1
$\begingroup$

Say language $L$ is recursively enumerable, but not recursive. Say $a$ and $b$ are symbols of the alphabet and $w$ a word. Say we have the following language:

$L' = \{ aw | w \in L \} \cup \{ bw | w \notin L \}$

That is, $L'$ consists of the words that are in $L$ with an $a$ added at the beginning and the words that are not in $L$ with a $b$ at the beginning.

Is $L'$ not recursive? If we had a Turing Machine $TM$ for $L'$, $TM$ would halt for some positive cases ($w \in L$) but for other positive cases ($w \notin L$) it wouldn't halt. Is it therefore not recursive and recursively enumerable?

From what I understand:

  • Recursively enumerable: the Turing Machine will always halt if $w \in L$, otherwise it may or not halt.

  • Recursive: it always halts.

  • Recursively enumerable, but not recursive: it only halts if $w \in L$; otherwise it loops.

  • Not recursively enumerable: no Turing Machine exists.

So I don't know how to classify a language whose Turing Machine halts for some of its words.

EDIT: of course, now that I think about it, if the $TM$ doesn't halt and accept for some words then they didn't belong to the language in the first place.

$\endgroup$
  • 1
    $\begingroup$ "the Turing Machine 𝑇𝑀 that decides 𝐿′" If $L$ isn't recursive there is no machine which decides it, and if it is recursive there's no unique machine which decides it. Or do you mean "enumerates" instead of "decides" (although the issue with "the" remains - you need to look at all possible Turing machines)? $\endgroup$ – Noah Schweber Jun 30 at 0:39
3
$\begingroup$

There are two important misunderstandings in your question.

  • You talk about "the Turing machine" for a language but there isn't just one: in fact, if a language is recursive (or RE) then there are infinitely many Turing machines that decide (or accept) it.

  • If a Turing machine decides a language $L$ then, by definition, it accepts every input in $L$ and rejects every input not in $L$ and, therefore, it halts on every input. It doesn't make sense to talk about a Turing machine deciding a language but not halting on some input, or not accepting some string that's in the language.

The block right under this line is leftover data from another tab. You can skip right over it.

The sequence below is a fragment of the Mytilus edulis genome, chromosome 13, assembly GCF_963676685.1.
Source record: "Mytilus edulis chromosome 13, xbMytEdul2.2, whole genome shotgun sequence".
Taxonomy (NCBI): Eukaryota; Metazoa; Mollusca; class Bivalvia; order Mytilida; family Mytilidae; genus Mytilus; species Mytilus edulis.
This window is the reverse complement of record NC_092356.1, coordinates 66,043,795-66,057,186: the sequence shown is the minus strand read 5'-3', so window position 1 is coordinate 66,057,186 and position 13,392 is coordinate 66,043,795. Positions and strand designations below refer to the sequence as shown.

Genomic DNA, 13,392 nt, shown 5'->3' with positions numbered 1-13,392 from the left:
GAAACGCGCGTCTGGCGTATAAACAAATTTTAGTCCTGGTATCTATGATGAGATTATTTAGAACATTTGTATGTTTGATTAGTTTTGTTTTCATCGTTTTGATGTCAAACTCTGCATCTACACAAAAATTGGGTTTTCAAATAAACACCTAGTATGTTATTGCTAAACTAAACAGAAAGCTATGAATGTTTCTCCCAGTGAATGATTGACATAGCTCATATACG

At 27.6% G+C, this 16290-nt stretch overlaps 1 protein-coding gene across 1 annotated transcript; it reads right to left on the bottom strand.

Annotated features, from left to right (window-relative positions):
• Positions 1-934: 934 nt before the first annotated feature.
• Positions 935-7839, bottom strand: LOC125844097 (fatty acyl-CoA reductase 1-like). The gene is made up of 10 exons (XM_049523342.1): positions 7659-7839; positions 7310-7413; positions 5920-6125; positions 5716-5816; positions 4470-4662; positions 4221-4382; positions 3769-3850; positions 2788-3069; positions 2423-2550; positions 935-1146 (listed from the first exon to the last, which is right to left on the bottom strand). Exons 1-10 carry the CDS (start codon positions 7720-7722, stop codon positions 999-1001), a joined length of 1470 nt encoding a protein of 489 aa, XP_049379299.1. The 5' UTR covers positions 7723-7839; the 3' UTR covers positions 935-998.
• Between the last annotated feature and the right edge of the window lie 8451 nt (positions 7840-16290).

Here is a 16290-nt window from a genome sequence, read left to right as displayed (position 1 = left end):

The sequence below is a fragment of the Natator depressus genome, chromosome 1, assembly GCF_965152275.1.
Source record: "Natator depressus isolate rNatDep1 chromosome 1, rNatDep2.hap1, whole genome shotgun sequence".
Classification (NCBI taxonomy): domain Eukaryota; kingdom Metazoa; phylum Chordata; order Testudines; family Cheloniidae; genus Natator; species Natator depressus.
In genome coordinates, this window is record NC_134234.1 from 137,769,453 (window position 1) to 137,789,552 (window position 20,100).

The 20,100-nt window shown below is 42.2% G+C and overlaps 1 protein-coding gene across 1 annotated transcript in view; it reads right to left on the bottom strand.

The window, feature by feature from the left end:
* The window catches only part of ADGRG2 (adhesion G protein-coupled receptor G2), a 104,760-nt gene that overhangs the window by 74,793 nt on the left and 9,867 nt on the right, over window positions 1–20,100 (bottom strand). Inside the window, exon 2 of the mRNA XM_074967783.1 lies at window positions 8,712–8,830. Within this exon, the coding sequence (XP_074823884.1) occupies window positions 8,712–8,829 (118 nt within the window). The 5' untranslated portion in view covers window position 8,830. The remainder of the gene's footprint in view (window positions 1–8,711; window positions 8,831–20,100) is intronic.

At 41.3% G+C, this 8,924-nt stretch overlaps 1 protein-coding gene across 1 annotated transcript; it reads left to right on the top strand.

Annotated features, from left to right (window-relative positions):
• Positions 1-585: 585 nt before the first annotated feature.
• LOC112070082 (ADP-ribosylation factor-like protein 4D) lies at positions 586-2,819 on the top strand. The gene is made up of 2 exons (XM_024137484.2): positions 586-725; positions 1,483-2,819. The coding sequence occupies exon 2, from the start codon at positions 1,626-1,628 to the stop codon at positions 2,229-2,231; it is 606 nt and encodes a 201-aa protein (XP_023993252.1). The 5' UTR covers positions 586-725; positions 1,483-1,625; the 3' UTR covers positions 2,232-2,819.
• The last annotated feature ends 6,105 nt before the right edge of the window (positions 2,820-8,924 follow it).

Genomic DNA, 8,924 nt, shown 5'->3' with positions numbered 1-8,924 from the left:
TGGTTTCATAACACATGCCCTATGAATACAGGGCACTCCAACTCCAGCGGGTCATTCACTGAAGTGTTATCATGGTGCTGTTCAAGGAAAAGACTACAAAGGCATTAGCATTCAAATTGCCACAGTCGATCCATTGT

With that in mind, a language $L$ is:

  • Recursively enumerable if there is a Turing machine that accepts every string in $L$ and does not accept any string not in $L$. It may loop or reject strings not in $L$.

  • Recursive if there is a Turing machine that accepts every string in $L$ and rejects every string not in $L$.

  • Recursively enumerable but not recursive if there is a Turing machine that accepts every string in $L$ and does not accept any string not in $L$, but no TM that accepts everything in $L$ and rejects everything not in. The "but..." part can be rephrased as "every Turing machine that accepts every string in $L$ must either also accept some string not in $L$ or must loop on some string not in $L$."

  • Not recursively enumerable if every Turing machine either accepts at least one string not in $L$, or loops or rejects at least one string in $L$.

For your specific language, I'm going to assume that $\Sigma=\{a,b\}$. If not, then the notation gets a little uglier but nothing fundamental changes.

If $L$ is RE but not recursive, then $$L' =\{aw\mid w\in L\} \cup \{bw\mid w\notin L\}$$ is not RE. suppose it is RE and is accepted by some Turing machine $M$. Then we can decide if $w\in L$ by simulating $M(aw)$ and $M(bw)$ in parallel until one of them accepts. If $M$ accepts $aw$, then $w\in L$; if it accepts $bw$, then $w\notin L$, and one of these two things must happen. This contradicts the assumption that $L$ is not recursive.

$\endgroup$
  • $\begingroup$ Very well explained. Thank you! $\endgroup$ – user107076 Jun 30 at 9:51
0
$\begingroup$

Turing machines can halt or not halt. Languages cannot. The category of halting does not apply to them.

We say that a language is recursive if there is a Turing machine which always halts, and accepts exactly the words in the language. It is not the language itself which always halts, but rather the Turing machine that decides it.

In your case, the language $L'$ is not recursive, since $L$ reduces to it. More explicitly, if $L'$ were recursive then you could decide $L$: given an input $w$, run the decider for $L'$ on the word $aw$, and output the result. Since $L$ is not recursive, the only conclusion is that $L'$ also isn't.

$\endgroup$
  • $\begingroup$ I think I understand now. Thanks. $\endgroup$ – user107076 Jun 30 at 8:20

Your Answer

By clicking “Post Your Answer”, you agree to our terms of service, privacy policy and cookie policy

Not the answer you're looking for? Browse other questions tagged or ask your own question.